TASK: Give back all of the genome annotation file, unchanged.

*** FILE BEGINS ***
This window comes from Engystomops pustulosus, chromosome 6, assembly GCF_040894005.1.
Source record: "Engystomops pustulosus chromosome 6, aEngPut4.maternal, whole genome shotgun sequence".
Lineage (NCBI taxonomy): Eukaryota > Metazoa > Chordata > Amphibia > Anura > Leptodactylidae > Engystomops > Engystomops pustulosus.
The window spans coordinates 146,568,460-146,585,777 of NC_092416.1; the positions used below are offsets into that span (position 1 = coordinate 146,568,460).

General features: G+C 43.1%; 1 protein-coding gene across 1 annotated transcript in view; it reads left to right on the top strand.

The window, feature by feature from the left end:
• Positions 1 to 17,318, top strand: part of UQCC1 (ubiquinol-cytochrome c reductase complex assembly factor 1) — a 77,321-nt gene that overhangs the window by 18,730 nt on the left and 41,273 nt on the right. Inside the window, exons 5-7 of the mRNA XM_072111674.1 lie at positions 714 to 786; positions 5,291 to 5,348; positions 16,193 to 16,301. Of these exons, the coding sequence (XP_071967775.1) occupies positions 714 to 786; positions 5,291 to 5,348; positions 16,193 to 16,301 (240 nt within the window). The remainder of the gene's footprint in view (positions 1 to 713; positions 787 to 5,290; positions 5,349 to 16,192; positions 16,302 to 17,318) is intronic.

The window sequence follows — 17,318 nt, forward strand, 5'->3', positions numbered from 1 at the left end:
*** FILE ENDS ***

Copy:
This window comes from Engystomops pustulosus, chromosome 6, assembly GCF_040894005.1.
Source record: "Engystomops pustulosus chromosome 6, aEngPut4.maternal, whole genome shotgun sequence".
Lineage (NCBI taxonomy): Eukaryota > Metazoa > Chordata > Amphibia > Anura > Leptodactylidae > Engystomops > Engystomops pustulosus.
The window spans coordinates 146,568,460-146,585,777 of NC_092416.1; the positions used below are offsets into that span (position 1 = coordinate 146,568,460).

General features: G+C 43.1%; 1 protein-coding gene across 1 annotated transcript in view; it reads left to right on the top strand.

The window, feature by feature from the left end:
• Positions 1 to 17,318, top strand: part of UQCC1 (ubiquinol-cytochrome c reductase complex assembly factor 1) — a 77,321-nt gene that overhangs the window by 18,730 nt on the left and 41,273 nt on the right. Inside the window, exons 5-7 of the mRNA XM_072111674.1 lie at positions 714 to 786; positions 5,291 to 5,348; positions 16,193 to 16,301. Of these exons, the coding sequence (XP_071967775.1) occupies positions 714 to 786; positions 5,291 to 5,348; positions 16,193 to 16,301 (240 nt within the window). The remainder of the gene's footprint in view (positions 1 to 713; positions 787 to 5,290; positions 5,349 to 16,192; positions 16,302 to 17,318) is intronic.

The window sequence follows — 17,318 nt, forward strand, 5'->3', positions numbered from 1 at the left end: